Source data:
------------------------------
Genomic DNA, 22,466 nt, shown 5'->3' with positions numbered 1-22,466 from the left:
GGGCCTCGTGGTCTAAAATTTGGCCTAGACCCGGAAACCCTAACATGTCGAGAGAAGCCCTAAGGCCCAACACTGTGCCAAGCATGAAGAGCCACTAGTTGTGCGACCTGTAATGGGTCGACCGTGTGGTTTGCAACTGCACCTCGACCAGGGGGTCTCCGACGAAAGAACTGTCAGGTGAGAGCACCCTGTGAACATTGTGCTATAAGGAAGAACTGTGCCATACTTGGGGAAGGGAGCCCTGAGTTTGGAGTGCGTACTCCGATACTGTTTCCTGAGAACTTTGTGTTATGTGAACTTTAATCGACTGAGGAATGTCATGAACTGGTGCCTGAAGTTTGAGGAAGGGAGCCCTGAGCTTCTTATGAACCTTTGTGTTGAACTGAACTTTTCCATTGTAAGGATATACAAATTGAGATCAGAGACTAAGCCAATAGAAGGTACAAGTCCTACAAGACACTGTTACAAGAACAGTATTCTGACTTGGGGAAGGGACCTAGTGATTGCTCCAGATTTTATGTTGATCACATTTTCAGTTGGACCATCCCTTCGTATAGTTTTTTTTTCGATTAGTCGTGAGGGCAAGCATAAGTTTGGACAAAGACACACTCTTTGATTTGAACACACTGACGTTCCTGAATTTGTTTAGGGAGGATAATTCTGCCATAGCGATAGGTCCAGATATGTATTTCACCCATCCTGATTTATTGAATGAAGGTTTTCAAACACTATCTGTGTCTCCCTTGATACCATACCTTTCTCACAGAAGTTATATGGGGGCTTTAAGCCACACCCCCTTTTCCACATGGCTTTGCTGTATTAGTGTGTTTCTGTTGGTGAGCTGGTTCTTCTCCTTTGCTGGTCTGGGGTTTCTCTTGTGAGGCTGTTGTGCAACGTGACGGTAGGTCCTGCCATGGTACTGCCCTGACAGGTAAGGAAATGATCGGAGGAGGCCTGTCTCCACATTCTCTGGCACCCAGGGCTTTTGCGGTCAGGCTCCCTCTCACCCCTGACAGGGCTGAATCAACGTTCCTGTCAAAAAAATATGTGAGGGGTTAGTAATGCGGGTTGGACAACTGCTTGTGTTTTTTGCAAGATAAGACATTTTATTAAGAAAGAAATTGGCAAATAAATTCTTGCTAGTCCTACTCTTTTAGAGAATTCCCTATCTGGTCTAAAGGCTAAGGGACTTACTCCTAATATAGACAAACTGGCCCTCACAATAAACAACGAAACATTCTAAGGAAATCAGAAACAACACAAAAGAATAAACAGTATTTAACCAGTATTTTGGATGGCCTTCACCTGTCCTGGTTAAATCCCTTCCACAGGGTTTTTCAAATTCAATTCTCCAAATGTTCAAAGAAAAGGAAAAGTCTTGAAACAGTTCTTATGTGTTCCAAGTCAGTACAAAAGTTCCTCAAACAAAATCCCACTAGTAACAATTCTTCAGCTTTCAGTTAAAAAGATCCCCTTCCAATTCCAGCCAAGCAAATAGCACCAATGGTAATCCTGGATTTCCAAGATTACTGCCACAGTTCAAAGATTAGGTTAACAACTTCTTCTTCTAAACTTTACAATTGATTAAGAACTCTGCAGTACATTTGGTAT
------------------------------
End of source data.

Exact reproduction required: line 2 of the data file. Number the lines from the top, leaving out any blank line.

GGGCCTCGTGGTCTAAAATTTGGCCTAGACCCGGAAACCCTAACATGTCGAGAGAAGCCCTAAGGCCCAACACTGTGCCAAGCATGAAGAGCCACTAGTTGTGCGACCTGTAATGGGTCGACCGTGTGGTTTGCAACTGCACCTCGACCAGGGGGTCTCCGACGAAAGAACTGTCAGGTGAGAGCACCCTGTGAACATTGTGCTATAAGGAAGAACTGTGCCATACTTGGGGAAGGGAGCCCTGAGTTTGGAGTGCGTACTCCGATACTGTTTCCTGAGAACTTTGTGTTATGTGAACTTTAATCGACTGAGGAATGTCATGAACTGGTGCCTGAAGTTTGAGGAAGGGAGCCCTGAGCTTCTTATGAACCTTTGTGTTGAACTGAACTTTTCCATTGTAAGGATATACAAATTGAGATCAGAGACTAAGCCAATAGAAGGTACAAGTCCTACAAGACACTGTTACAAGAACAGTATTCTGACTTGGGGAAGGGACCTAGTGATTGCTCCAGATTTTATGTTGATCACATTTTCAGTTGGACCATCCCTTCGTATAGTTTTTTTTTCGATTAGTCGTGAGGGCAAGCATAAGTTTGGACAAAGACACACTCTTTGATTTGAACACACTGACGTTCCTGAATTTGTTTAGGGAGGATAATTCTGCCATAGCGATAGGTCCAGATATGTATTTCACCCATCCTGATTTATTGAATGAAGGTTTTCAAACACTATCTGTGTCTCCCTTGATACCATACCTTTCTCACAGAAGTTATATGGGGGCTTTAAGCCACACCCCCTTTTCCACATGGCTTTGCTGTATTAGTGTGTTTCTGTTGGTGAGCTGGTTCTTCTCCTTTGCTGGTCTGGGGTTTCTCTTGTGAGGCTGTTGTGCAACGTGACGGTAGGTCCTGCCATGGTACTGCCCTGACAGGTAAGGAAATGATCGGAGGAGGCCTGTCTCCACATTCTCTGGCACCCAGGGCTTTTGCGGTCAGGCTCCCTCTCACCCCTGACAGGGCTGAATCAACGTTCCTGTCAAAAAAATATGTGAGGGGTTAGTAATGCGGGTTGGACAACTGCTTGTGTTTTTTGCAAGATAAGACATTTTATTAAGAAAGAAATTGGCAAATAAATTCTTGCTAGTCCTACTCTTTTAGAGAATTCCCTATCTGGTCTAAAGGCTAAGGGACTTACTCCTAATATAGACAAACTGGCCCTCACAATAAACAACGAAACATTCTAAGGAAATCAGAAACAACACAAAAGAATAAACAGTATTTAACCAGTATTTTGGATGGCCTTCACCTGTCCTGGTTAAATCCCTTCCACAGGGTTTTTCAAATTCAATTCTCCAAATGTTCAAAGAAAAGGAAAAGTCTTGAAACAGTTCTTATGTGTTCCAAGTCAGTACAAAAGTTCCTCAAACAAAATCCCACTAGTAACAATTCTTCAGCTTTCAGTTAAAAAGATCCCCTTCCAATTCCAGCCAAGCAAATAGCACCAATGGTAATCCTGGATTTCCAAGATTACTGCCACAGTTCAAAGATTAGGTTAACAACTTCTTCTTCTAAACTTTACAATTGATTAAGAACTCTGCAGTACATTTGGTAT